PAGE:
Mental illness

Mental illnesses are biologically-based disorders which interfere with an individual's ability to think, feel, act, and relate within the standard norms of society. The American Psychiatric Association identifies hundreds of mentaldisorders ranging from Attention Deficit Hyperactivity Disorder to Violent/Self-Destructive Behaviors. Mental illness can be physical as well as psychological and emotional, and some are classified as "major mental illnesses" because of their propensity to seriously impair an individual's ability to function. Severe mental illnesses are more common than cancer, diabetes, or heart disease. Mental illness can strike any person at any time (one in five Americans and Australians, and one in six Canadians, will be affected some time in their life), account for more hospital admissions than any other single disease, and cost U.S. society more than $150 billion annually.

Mental illness afflicts people of every age, race, creed, and socioeconomic background. It can be extremely frightening and confusing to the sufferer, their families and their friends. It was not until the 1950s that mental illnessbecame part of mainstream medicine. For centuries, it was so misunderstood and feared that sufferers were confined to insane asylums where they were shackled and treated as wild animals. In 1953, metal from such shackles was melted down and formed into a 300-pound Mental Health Bell and placed at the headquarters of the National Mental Health Association in Alexandria, Virginia asa symbol of hope and liberty for people with mental illnesses. Yet even today, mental illness brings about feelings of shame, disapproval, discrimination,and rejection.

Human society has always been acquainted with mental illness, and has alwaysdevised ways of dealing with it. Before the middle of the nineteenth century,many villages of Europe had little tolerance for any individuals, such as the mentally ill, who did not conform to traditional social roles. Unless theywere turned out into the streets, the insane were usually cared for by theirfamilies, but often under the most intolerable conditions of squalor and filth. Conditions in the New World at that time were scarcely better, where mentally ill persons were frequently kept in chains or cages.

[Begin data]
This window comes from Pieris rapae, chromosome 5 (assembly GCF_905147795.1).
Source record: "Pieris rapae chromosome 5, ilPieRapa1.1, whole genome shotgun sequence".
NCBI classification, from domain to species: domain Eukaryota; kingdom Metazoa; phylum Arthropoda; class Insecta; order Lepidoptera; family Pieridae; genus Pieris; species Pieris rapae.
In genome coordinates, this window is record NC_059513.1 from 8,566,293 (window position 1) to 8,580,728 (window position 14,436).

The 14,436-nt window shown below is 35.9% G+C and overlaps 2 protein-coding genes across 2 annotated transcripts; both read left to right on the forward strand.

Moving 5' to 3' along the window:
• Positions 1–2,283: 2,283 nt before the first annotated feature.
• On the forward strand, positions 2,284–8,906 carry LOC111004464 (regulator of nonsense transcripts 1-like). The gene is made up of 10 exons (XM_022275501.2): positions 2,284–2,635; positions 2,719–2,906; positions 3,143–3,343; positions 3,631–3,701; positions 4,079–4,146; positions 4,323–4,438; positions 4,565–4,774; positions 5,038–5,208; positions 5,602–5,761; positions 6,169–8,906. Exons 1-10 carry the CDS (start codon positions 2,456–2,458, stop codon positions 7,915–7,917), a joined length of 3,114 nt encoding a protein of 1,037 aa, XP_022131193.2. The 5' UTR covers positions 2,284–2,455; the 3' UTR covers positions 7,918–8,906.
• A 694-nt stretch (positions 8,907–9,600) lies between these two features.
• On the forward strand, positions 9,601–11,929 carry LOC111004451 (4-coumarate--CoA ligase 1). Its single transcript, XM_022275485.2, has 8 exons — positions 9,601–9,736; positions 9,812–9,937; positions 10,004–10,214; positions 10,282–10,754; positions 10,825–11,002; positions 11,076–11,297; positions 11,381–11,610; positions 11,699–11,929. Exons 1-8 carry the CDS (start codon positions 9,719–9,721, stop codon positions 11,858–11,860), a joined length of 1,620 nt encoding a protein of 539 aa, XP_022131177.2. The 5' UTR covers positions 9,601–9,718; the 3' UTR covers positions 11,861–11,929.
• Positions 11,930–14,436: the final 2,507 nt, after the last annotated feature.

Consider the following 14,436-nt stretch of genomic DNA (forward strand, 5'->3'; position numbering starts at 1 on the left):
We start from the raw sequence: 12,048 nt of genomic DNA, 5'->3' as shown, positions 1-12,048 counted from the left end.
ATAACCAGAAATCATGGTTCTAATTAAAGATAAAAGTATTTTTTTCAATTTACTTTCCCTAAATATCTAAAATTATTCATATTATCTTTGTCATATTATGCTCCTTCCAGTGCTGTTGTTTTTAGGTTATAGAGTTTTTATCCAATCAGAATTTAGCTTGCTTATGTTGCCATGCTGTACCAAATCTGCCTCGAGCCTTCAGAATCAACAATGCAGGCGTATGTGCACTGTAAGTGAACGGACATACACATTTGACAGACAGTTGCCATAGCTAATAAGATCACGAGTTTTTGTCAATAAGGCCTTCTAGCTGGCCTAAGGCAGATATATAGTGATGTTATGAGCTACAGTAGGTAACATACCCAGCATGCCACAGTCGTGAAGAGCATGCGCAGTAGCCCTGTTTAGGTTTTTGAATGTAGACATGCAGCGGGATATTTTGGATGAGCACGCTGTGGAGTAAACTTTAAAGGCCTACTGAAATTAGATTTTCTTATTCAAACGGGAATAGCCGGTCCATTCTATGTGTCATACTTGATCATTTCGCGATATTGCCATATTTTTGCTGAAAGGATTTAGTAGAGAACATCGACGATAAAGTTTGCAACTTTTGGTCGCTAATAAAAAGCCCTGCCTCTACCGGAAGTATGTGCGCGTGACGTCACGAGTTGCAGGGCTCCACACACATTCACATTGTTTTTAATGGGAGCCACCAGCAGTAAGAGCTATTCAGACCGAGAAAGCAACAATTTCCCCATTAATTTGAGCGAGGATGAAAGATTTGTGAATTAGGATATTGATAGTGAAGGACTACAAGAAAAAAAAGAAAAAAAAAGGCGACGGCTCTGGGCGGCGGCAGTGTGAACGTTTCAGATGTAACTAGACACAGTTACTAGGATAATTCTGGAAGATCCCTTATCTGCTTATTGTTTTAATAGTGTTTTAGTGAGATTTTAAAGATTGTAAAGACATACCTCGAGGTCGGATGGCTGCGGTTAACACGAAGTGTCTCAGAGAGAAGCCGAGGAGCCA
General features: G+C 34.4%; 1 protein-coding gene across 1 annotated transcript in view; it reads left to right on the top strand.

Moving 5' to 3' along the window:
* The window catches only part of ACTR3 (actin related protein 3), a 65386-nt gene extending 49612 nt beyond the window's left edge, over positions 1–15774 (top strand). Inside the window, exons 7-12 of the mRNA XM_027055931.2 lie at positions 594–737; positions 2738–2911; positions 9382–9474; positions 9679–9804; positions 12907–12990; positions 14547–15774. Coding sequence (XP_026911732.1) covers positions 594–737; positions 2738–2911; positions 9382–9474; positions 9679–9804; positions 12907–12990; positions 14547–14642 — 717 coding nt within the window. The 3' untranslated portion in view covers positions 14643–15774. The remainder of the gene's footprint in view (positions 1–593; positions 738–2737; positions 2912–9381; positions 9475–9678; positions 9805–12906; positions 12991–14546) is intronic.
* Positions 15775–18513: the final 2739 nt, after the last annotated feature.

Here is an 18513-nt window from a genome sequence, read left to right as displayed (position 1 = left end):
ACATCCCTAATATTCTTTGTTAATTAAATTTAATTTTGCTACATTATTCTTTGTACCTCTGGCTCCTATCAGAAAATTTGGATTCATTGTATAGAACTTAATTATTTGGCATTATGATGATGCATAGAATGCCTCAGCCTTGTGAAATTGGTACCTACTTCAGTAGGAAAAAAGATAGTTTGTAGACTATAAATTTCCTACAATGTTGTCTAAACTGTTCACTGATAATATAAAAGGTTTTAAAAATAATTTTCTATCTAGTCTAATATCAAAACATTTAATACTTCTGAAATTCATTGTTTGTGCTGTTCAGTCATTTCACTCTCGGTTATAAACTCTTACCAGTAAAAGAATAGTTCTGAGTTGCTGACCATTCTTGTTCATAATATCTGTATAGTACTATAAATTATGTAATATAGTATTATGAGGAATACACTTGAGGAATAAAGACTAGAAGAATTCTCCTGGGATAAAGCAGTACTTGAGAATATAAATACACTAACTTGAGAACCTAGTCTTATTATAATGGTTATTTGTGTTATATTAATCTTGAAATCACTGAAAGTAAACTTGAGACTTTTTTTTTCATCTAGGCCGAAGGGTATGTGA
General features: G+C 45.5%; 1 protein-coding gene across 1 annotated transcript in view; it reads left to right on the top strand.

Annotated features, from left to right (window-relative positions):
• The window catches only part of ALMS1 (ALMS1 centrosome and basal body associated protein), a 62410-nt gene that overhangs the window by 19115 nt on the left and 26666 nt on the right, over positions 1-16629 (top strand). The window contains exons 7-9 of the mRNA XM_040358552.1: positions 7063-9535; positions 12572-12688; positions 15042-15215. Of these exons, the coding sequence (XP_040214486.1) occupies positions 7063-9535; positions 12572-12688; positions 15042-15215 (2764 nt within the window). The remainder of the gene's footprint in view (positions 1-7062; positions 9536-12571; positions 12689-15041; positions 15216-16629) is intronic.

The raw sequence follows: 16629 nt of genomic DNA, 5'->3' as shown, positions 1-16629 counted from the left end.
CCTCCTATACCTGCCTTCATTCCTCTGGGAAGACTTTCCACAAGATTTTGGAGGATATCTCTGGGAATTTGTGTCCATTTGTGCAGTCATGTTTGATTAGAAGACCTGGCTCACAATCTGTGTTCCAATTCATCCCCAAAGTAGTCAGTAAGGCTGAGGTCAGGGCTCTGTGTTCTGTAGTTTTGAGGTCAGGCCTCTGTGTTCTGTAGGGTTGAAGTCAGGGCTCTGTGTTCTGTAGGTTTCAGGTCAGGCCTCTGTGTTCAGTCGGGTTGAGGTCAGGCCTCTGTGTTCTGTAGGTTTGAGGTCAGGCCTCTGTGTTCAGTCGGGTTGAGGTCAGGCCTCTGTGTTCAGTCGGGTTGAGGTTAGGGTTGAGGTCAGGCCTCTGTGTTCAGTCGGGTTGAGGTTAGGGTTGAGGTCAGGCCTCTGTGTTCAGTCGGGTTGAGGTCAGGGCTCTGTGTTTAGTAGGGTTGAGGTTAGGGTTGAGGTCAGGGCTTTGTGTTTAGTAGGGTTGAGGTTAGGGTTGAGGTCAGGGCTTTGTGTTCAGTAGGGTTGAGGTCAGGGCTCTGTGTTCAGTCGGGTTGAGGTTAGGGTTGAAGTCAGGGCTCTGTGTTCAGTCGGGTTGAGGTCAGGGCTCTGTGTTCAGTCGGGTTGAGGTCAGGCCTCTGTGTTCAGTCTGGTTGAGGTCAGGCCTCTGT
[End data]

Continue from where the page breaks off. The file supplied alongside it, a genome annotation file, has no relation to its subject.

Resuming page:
Since the time of the Middle Ages, asylums have existed to house the insane,though few inmates were actually kept there. One of the oldest psychiatric hospitals in Europe was Bethlem, a name later corrupted to Bedlam, in London. Londoners would pay to watch the behavior of the insane there, jeering at theinmates from a distance in order to provoke them to even more crazed behavior. Accounts such as Hogarth's of eighteenth century patients at the asylum manacled to the floor with their heads shaved for lice have helped make the nameBedlam synonymous with chaotic madness today.

With the eighteenth-century Enlightenment came the notion that institutions could be made curative. In 1758, William Battie, the medical officer of St. Luke's Hospital in London, advanced the notion that madness is "as manageable as many other distempers, which are equally dreadful and obstinate, and yet are not looked upon as incurable; such unhappy objects ought by no means to beabandoned, much less shut up in loathsome prisons as criminals or nuisances to the society." Similar ideas were voiced on the Continent, and somewhat later in America.

The founders of the therapeutic asylum believed that the hospital setting with its orderly routines together with the doctor-patient relationship would lead to the cure of severe mental illness. The patient's body and his quarterswere to be kept clean, and his diet light. The clinic was to be a sort of rest home. In France, the patient's day was structured with work. (The so-calledminor mental illnesses such as anxiety, neurotic depression, and obsessive-compulsive disorder, meanwhile, were treated mainly by spa doctors. In theory,the waters of the spa were supposed to induce bowel movements, relieving chronic constipation and leading to improved health. This therapy later went into rapid decline with the outbreak of several syphilis epidemics.)

In 1800, only a few patients were confined to asylums, but by the end of thecentury, the number of mentally ill confined to these institutions had mushroomed. By 1904, there were 150,000 patients in U.S. mental hospitals. In 1891,France had 108 asylums; and a directory of asylums in German-speaking Europepublished the same year listed over 400 public and private asylums for the mentally ill. A few years later, in the vicinity of London, there were at least 16 asylums for the insane. By the end of World War I, asylums had become little more than warehouses for the chronically insane and demented. And, of course, as these mental hospitals became overburdened with patients, their therapeutic effectiveness declined.